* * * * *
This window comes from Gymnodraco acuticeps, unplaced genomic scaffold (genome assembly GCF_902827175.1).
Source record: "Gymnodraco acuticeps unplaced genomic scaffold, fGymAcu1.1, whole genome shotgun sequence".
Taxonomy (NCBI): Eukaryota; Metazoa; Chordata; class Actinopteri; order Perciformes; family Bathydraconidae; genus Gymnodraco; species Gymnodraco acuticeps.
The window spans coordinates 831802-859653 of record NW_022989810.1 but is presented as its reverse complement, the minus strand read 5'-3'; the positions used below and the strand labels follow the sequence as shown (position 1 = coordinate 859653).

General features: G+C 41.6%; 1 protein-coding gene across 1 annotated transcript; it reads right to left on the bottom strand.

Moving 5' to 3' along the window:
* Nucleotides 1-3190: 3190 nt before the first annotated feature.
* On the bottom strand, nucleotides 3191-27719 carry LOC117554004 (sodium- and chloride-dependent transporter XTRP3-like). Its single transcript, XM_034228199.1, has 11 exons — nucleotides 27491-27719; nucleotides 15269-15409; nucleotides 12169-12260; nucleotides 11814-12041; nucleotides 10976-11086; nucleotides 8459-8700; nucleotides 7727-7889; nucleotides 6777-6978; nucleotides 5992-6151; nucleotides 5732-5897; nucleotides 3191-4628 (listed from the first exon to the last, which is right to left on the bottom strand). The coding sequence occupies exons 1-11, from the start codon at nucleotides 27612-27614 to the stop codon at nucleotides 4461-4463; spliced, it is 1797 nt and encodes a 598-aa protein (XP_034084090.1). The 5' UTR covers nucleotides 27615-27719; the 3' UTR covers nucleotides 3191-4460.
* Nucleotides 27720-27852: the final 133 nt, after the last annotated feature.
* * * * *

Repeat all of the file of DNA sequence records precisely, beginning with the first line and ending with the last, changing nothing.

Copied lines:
This window comes from Gymnodraco acuticeps, unplaced genomic scaffold (genome assembly GCF_902827175.1).
Source record: "Gymnodraco acuticeps unplaced genomic scaffold, fGymAcu1.1, whole genome shotgun sequence".
Taxonomy (NCBI): Eukaryota; Metazoa; Chordata; class Actinopteri; order Perciformes; family Bathydraconidae; genus Gymnodraco; species Gymnodraco acuticeps.
The window spans coordinates 831802-859653 of record NW_022989810.1 but is presented as its reverse complement, the minus strand read 5'-3'; the positions used below and the strand labels follow the sequence as shown (position 1 = coordinate 859653).

General features: G+C 41.6%; 1 protein-coding gene across 1 annotated transcript; it reads right to left on the bottom strand.

Moving 5' to 3' along the window:
* Nucleotides 1-3190: 3190 nt before the first annotated feature.
* On the bottom strand, nucleotides 3191-27719 carry LOC117554004 (sodium- and chloride-dependent transporter XTRP3-like). Its single transcript, XM_034228199.1, has 11 exons — nucleotides 27491-27719; nucleotides 15269-15409; nucleotides 12169-12260; nucleotides 11814-12041; nucleotides 10976-11086; nucleotides 8459-8700; nucleotides 7727-7889; nucleotides 6777-6978; nucleotides 5992-6151; nucleotides 5732-5897; nucleotides 3191-4628 (listed from the first exon to the last, which is right to left on the bottom strand). The coding sequence occupies exons 1-11, from the start codon at nucleotides 27612-27614 to the stop codon at nucleotides 4461-4463; spliced, it is 1797 nt and encodes a 598-aa protein (XP_034084090.1). The 5' UTR covers nucleotides 27615-27719; the 3' UTR covers nucleotides 3191-4460.
* Nucleotides 27720-27852: the final 133 nt, after the last annotated feature.